What I didn't like: the pacing kept throwing me off. From the first chapter, everything happens fast: meeting Azariah, learning that Estelle's mother knows things, and the fast-growing relationship between Estelle and Azariah. It threw me off, but only because it felt like one of those openings that was going to take off at sixty and then accelerate from there; I understood and accepted it. Only, it didn't. It kind of slowed down; this was something else I was willing to accept, because once we hit about the halfway point, things sped up again when the Sect charges in.

So the next few chapters were great and suspended your anxiety in this middle ground where you're like oh, yeah, sh*t's getting real, now.

But then it slowed down again, until around the last thirty-ish pages. And then the climax was...well, anti-climactic.

A great world was set up, here, and I was and am still willing overlook a few things that I don't like on personal levels (like insta-romance; yet I'm overlooking it because it simply fits with the genre, the narrative, and the mythology involved). I loved the suspense, and I loved the hints and the fact that I was kept on the fence over, well, who's really the bad guy, here?

Yet in terms of the pacing and climax (and a few other scenes), I felt there were missed opportunities to engage in some action and to really put the reader in the scene. So I might be getting a bit generous with the stars, but only because (as I keep saying) the mystery and the world were so darn fabulous that I couldn't wait until I could pick the book up again to keep going.

Characters-The biggest statement I can make about these characters is that they're all extremely passionate, about one thing or another. Estelle holds a passion for the sea, for her family, and for Azariah. Azariah as a passion for Estelle. Orontes is passionate about revenge (and Estelle, but that's a very strange and slightly creepy story). Pactolas is passionate about killing Estelle and getting his father's respect.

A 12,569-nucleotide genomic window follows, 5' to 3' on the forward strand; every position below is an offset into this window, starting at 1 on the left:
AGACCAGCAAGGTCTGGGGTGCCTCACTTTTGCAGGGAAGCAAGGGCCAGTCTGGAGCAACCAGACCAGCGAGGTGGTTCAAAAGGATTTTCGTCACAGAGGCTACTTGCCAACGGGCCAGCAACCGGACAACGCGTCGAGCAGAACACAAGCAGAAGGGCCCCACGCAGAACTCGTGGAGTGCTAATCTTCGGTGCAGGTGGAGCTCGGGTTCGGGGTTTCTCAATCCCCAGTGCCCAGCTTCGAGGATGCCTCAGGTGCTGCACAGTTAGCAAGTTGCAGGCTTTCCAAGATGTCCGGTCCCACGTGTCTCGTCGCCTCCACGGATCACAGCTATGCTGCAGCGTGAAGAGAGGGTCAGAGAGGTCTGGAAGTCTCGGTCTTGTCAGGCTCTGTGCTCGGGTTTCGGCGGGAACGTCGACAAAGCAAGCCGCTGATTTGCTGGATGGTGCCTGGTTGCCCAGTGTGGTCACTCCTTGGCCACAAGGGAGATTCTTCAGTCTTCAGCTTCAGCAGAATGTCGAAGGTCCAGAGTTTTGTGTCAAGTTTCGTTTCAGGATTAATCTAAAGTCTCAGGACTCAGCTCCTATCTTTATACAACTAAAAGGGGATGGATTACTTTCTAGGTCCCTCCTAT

I loved that the characters all had something or somebody to be fiercely emotional about, things that they were willing to shape their entire life around. That's what made me connect to each of them on even a small, base level (the want to love someone so deeply, to have a place or a person to call home, to earn the respect of somebody you respect).

And Estelle was adorable with her hot chocolate (I'm sorry, I had to say it; she drinks it all the time, and she got really excited about giving it to Azariah for the first time. it was such a small detail that made me smile every time).

What kept me from connecting with these characters on a deeper level, though, was how chaotic I felt they were. They'd say one thing, and then turn back on themselves, or else they were a bit one-sided. They're all strong (as in strong personalities), but in turn I'm not sure I got a chance to really see their weaknesses (aside from Estelle, since the novel is in her POV), which would have made them a bit more three-dimensional. There was only one side that I tended to see, and that made them fall flat in intense situations, despite how well-crafted they appeared.

Final Answer: 3.66 / 5

Meet the Author:

Growing up, Melody Winter showed a natural ability in art, a head for maths, and a tendency to write far too long English essays. Difficult to place in the world when she graduated, she pursued a career in teaching, but eventually ended up working in Finance. Melody is convinced the methodical time she spends working with numbers fuels her desire to drift into dream worlds and write about the illusory characters in her head.

Melody Winter lives in North Yorkshire, England, with her husband and two sons. When not dealing with football, rugby, and a whole plethora of ‘boy’ activities, she will be found scribbling notes for her stories, or preparing for another trip to the beach. With an obsession for anything mythical, Melody revels in reading and writing about such creatures. In fact, if she wasn’t such a terrible swimmer, she’d say she was a mermaid.

Sachael Dreams is her debut novel, and the first in her New Adult Romantic Fantasy series—the ‘Mine Series’.

Website * Twitter * Facebook 

Tweet It:

SACHAEL DREAMS @MelodyWinter @REUTSpub is romantic, mysterious, and suspenseful. Read the review (Click to Tweet)

No comments:

Post a Comment